Research Quality and Impact of Cardiac Rehabilitation in Cancer Survivors: A Systematic Review and Meta-Analysis

Fakhraei R., Peck, BKin S. S., Abdel-Qadir H., Thavendiranathan P., Sabiston C. M., Rivera-Theurel F., ...More

JACC: CardioOncology, vol.4, no.2, pp.195-206, 2022 (Scopus) identifier identifier identifier

  • Publication Type: Article / Article
  • Volume: 4 Issue: 2
  • Publication Date: 2022
  • Doi Number: 10.1016/j.jaccao.2022.03.003
  • Journal Name: JACC: CardioOncology
  • Journal Indexes: Scopus
  • Page Numbers: pp.195-206
  • Keywords: bias, biomedical research standards, cardiology, data reporting, exercise therapy, oncology
  • TED University Affiliated: No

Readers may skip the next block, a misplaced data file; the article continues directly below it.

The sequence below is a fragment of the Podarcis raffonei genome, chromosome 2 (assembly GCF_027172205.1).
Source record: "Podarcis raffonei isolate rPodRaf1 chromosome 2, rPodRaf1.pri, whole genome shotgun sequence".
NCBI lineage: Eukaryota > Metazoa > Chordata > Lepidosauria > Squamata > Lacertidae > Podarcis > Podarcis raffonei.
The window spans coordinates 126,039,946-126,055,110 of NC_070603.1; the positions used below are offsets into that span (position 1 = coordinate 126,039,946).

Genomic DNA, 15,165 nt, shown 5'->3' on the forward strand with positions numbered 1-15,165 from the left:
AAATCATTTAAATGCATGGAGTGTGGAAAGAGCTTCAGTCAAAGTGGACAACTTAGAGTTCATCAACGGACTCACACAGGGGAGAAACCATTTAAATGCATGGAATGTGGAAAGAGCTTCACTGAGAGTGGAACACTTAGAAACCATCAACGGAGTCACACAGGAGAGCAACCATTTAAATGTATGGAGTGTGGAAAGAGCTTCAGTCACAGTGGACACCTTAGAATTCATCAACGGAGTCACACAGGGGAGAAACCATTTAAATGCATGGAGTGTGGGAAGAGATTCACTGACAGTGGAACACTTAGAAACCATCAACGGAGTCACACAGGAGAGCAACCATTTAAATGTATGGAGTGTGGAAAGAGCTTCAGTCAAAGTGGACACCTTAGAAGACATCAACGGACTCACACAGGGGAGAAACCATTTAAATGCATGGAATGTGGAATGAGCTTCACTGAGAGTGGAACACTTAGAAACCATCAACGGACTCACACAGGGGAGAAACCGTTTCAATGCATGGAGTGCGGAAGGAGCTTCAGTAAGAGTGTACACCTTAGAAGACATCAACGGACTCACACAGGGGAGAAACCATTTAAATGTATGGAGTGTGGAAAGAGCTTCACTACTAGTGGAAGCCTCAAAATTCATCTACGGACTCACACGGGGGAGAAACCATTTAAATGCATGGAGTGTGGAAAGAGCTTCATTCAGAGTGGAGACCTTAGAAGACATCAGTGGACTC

© 2022Background: Cardiac rehabilitation (CR) is endorsed to improve cardiovascular outcomes in cancer survivors. The quality of CR-based research in oncology has not been assessed. Objectives: The aim of this study was to evaluate the quality of reporting and evidence from CR-based intervention studies in oncology and to explore associations between intervention participation and outcomes. Methods: Systematic searches of 5 databases were conducted (January 2020) and updated (September 2021). Randomized and nonrandomized studies evaluating CR-based interventions in adult cancer survivors during and after treatment were eligible. Independent reviewers extracted data using 2 reporting guidelines (Template for Intervention Description and Replication and Consolidated Standards for Reporting Trials Harms extension), risk of bias (ROB) assessment tools (Cochrane ROB 2.0 and Cochrane Risk of Bias in Non-Randomized Studies of Interventions), and a combined inventory (Tool for the Assessment of Study Quality and reporting in Exercise). A meta-analysis was used to explore pre-intervention/post-intervention differences for commonly assessed outcomes. Results: Ten studies involving data from 685 survivors were included. The mean quality scores for intervention reporting (Template for Intervention Description and Replication) and harms (Consolidated Standards for Reporting Trials Harms extension) were 62% and 17%, respectively. There was moderate-to-high ROB across nonrandomized (Cochrane Risk of Bias in Non-Randomized Studies of Interventions score: 25%) and randomized (ROB 2.0 score: 50%) studies. The mean standardized cardiorespiratory fitness was higher (0.42; 95% CI: 0.27-0.57), fatigue was lower (−0.45; 95% CI: −0.55 to −0.34), and percent body fat (0.07; 95% CI: −0.23 to 0.38) was not different in survivors completing CR compared with those not completing CR. Conclusions: CR-based studies in oncology have low-to-moderate reporting quality and moderate-to-high ROB limiting interpretation, reproducibility, and translation of this evidence into practice.